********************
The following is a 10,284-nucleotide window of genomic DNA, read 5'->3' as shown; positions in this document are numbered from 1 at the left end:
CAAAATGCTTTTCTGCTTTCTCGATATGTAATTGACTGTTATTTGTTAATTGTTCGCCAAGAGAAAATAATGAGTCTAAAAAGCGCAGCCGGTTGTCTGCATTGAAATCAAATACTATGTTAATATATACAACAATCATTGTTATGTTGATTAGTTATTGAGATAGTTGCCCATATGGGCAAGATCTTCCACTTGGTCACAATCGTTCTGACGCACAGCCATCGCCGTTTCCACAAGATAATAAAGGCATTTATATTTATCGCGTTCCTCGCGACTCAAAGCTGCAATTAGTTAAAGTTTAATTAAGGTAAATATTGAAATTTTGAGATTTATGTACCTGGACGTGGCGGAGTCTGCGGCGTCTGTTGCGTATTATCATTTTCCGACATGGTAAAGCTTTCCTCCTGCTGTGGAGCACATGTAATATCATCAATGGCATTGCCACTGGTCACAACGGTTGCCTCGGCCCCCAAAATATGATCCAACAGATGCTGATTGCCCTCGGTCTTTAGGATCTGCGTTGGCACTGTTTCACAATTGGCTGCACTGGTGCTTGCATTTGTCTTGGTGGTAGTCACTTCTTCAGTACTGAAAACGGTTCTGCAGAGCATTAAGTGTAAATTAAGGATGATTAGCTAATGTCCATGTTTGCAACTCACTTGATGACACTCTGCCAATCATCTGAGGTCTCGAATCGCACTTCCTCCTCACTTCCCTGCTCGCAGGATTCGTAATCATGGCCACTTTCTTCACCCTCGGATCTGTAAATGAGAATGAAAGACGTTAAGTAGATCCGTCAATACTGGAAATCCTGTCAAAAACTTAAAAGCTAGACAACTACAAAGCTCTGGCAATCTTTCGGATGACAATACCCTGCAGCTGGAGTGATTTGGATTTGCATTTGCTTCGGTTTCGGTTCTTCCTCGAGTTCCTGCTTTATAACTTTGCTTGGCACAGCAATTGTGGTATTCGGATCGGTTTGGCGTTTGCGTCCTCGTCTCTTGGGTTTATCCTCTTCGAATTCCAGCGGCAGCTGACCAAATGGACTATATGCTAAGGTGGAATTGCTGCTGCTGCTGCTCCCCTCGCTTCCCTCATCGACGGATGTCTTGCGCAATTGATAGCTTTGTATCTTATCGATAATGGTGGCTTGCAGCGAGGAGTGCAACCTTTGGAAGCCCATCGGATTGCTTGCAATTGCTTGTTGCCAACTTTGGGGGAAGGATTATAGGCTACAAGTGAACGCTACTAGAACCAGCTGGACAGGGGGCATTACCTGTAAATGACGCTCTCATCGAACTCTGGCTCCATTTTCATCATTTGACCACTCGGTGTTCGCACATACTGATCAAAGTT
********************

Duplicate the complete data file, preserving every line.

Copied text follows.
The following is a 10,284-nucleotide window of genomic DNA, read 5'->3' as shown; positions in this document are numbered from 1 at the left end:
CAAAATGCTTTTCTGCTTTCTCGATATGTAATTGACTGTTATTTGTTAATTGTTCGCCAAGAGAAAATAATGAGTCTAAAAAGCGCAGCCGGTTGTCTGCATTGAAATCAAATACTATGTTAATATATACAACAATCATTGTTATGTTGATTAGTTATTGAGATAGTTGCCCATATGGGCAAGATCTTCCACTTGGTCACAATCGTTCTGACGCACAGCCATCGCCGTTTCCACAAGATAATAAAGGCATTTATATTTATCGCGTTCCTCGCGACTCAAAGCTGCAATTAGTTAAAGTTTAATTAAGGTAAATATTGAAATTTTGAGATTTATGTACCTGGACGTGGCGGAGTCTGCGGCGTCTGTTGCGTATTATCATTTTCCGACATGGTAAAGCTTTCCTCCTGCTGTGGAGCACATGTAATATCATCAATGGCATTGCCACTGGTCACAACGGTTGCCTCGGCCCCCAAAATATGATCCAACAGATGCTGATTGCCCTCGGTCTTTAGGATCTGCGTTGGCACTGTTTCACAATTGGCTGCACTGGTGCTTGCATTTGTCTTGGTGGTAGTCACTTCTTCAGTACTGAAAACGGTTCTGCAGAGCATTAAGTGTAAATTAAGGATGATTAGCTAATGTCCATGTTTGCAACTCACTTGATGACACTCTGCCAATCATCTGAGGTCTCGAATCGCACTTCCTCCTCACTTCCCTGCTCGCAGGATTCGTAATCATGGCCACTTTCTTCACCCTCGGATCTGTAAATGAGAATGAAAGACGTTAAGTAGATCCGTCAATACTGGAAATCCTGTCAAAAACTTAAAAGCTAGACAACTACAAAGCTCTGGCAATCTTTCGGATGACAATACCCTGCAGCTGGAGTGATTTGGATTTGCATTTGCTTCGGTTTCGGTTCTTCCTCGAGTTCCTGCTTTATAACTTTGCTTGGCACAGCAATTGTGGTATTCGGATCGGTTTGGCGTTTGCGTCCTCGTCTCTTGGGTTTATCCTCTTCGAATTCCAGCGGCAGCTGACCAAATGGACTATATGCTAAGGTGGAATTGCTGCTGCTGCTGCTCCCCTCGCTTCCCTCATCGACGGATGTCTTGCGCAATTGATAGCTTTGTATCTTATCGATAATGGTGGCTTGCAGCGAGGAGTGCAACCTTTGGAAGCCCATCGGATTGCTTGCAATTGCTTGTTGCCAACTTTGGGGGAAGGATTATAGGCTACAAGTGAACGCTACTAGAACCAGCTGGACAGGGGGCATTACCTGTAAATGACGCTCTCATCGAACTCTGGCTCCATTTTCATCATTTGACCACTCGGTGTTCGCACATACTGATCAAAGTT